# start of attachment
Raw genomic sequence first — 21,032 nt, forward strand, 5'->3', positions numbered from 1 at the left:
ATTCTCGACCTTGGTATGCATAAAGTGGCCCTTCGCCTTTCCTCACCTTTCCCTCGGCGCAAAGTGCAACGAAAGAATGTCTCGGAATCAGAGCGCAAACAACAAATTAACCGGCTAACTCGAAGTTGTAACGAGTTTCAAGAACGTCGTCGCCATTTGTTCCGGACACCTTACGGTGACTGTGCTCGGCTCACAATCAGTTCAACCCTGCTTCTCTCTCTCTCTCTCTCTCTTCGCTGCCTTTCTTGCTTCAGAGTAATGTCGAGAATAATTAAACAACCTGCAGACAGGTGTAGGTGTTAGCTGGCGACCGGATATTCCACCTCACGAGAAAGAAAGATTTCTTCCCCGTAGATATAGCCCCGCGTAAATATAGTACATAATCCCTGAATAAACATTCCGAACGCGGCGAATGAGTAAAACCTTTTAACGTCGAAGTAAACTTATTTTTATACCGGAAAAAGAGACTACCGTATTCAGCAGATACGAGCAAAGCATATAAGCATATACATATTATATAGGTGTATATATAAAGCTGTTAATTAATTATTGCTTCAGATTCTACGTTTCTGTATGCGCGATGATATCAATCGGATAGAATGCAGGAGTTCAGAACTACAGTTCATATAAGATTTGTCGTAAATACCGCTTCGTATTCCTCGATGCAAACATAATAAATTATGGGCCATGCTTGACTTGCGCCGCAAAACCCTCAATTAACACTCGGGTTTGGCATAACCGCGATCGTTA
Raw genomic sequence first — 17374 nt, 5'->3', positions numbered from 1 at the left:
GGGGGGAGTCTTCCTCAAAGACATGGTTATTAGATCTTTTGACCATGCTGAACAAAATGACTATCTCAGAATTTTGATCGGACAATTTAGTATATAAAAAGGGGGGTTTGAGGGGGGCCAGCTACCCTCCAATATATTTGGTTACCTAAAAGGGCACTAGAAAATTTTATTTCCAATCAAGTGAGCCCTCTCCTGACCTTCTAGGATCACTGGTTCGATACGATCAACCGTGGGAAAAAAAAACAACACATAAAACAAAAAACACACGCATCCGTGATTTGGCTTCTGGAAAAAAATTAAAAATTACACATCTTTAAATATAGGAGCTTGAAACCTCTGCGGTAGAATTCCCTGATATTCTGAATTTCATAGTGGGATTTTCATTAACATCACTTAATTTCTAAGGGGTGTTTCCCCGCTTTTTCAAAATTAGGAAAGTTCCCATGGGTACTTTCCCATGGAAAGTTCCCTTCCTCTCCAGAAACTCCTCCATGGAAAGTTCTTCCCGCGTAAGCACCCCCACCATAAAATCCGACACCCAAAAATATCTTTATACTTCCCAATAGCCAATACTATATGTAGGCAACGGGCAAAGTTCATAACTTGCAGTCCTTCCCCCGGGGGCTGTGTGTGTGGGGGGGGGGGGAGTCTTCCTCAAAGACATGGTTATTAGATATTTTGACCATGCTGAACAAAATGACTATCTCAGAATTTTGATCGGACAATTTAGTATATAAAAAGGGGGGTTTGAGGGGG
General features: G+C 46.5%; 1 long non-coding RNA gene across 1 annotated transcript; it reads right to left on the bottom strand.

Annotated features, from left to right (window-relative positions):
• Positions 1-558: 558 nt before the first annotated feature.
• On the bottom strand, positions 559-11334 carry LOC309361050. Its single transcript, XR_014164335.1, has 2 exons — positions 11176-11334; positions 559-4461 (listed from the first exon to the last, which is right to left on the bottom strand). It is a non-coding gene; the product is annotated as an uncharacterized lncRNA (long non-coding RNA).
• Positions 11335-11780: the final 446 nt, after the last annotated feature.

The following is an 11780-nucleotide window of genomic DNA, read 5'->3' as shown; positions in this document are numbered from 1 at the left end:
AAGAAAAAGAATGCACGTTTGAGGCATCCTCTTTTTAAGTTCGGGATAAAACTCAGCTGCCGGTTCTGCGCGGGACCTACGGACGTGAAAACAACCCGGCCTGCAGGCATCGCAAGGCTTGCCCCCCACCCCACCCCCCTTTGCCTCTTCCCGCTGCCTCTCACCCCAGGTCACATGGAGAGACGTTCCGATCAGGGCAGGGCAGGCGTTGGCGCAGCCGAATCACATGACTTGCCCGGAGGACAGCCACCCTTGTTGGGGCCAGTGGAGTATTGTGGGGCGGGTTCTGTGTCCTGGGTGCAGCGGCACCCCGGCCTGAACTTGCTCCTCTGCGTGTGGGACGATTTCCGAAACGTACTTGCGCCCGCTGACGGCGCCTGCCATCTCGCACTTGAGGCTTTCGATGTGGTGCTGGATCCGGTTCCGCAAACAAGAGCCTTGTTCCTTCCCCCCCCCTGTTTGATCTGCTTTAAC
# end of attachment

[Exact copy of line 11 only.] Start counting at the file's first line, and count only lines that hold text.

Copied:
AAGAAAAAGAATGCACGTTTGAGGCATCCTCTTTTTAAGTTCGGGATAAAACTCAGCTGCCGGTTCTGCGCGGGACCTACGGACGTGAAAACAACCCGGCCTGCAGGCATCGCAAGGCTTGCCCCCCACCCCACCCCCCTTTGCCTCTTCCCGCTGCCTCTCACCCCAGGTCACATGGAGAGACGTTCCGATCAGGGCAGGGCAGGCGTTGGCGCAGCCGAATCACATGACTTGCCCGGAGGACAGCCACCCTTGTTGGGGCCAGTGGAGTATTGTGGGGCGGGTTCTGTGTCCTGGGTGCAGCGGCACCCCGGCCTGAACTTGCTCCTCTGCGTGTGGGACGATTTCCGAAACGTACTTGCGCCCGCTGACGGCGCCTGCCATCTCGCACTTGAGGCTTTCGATGTGGTGCTGGATCCGGTTCCGCAAACAAGAGCCTTGTTCCTTCCCCCCCCCTGTTTGATCTGCTTTAAC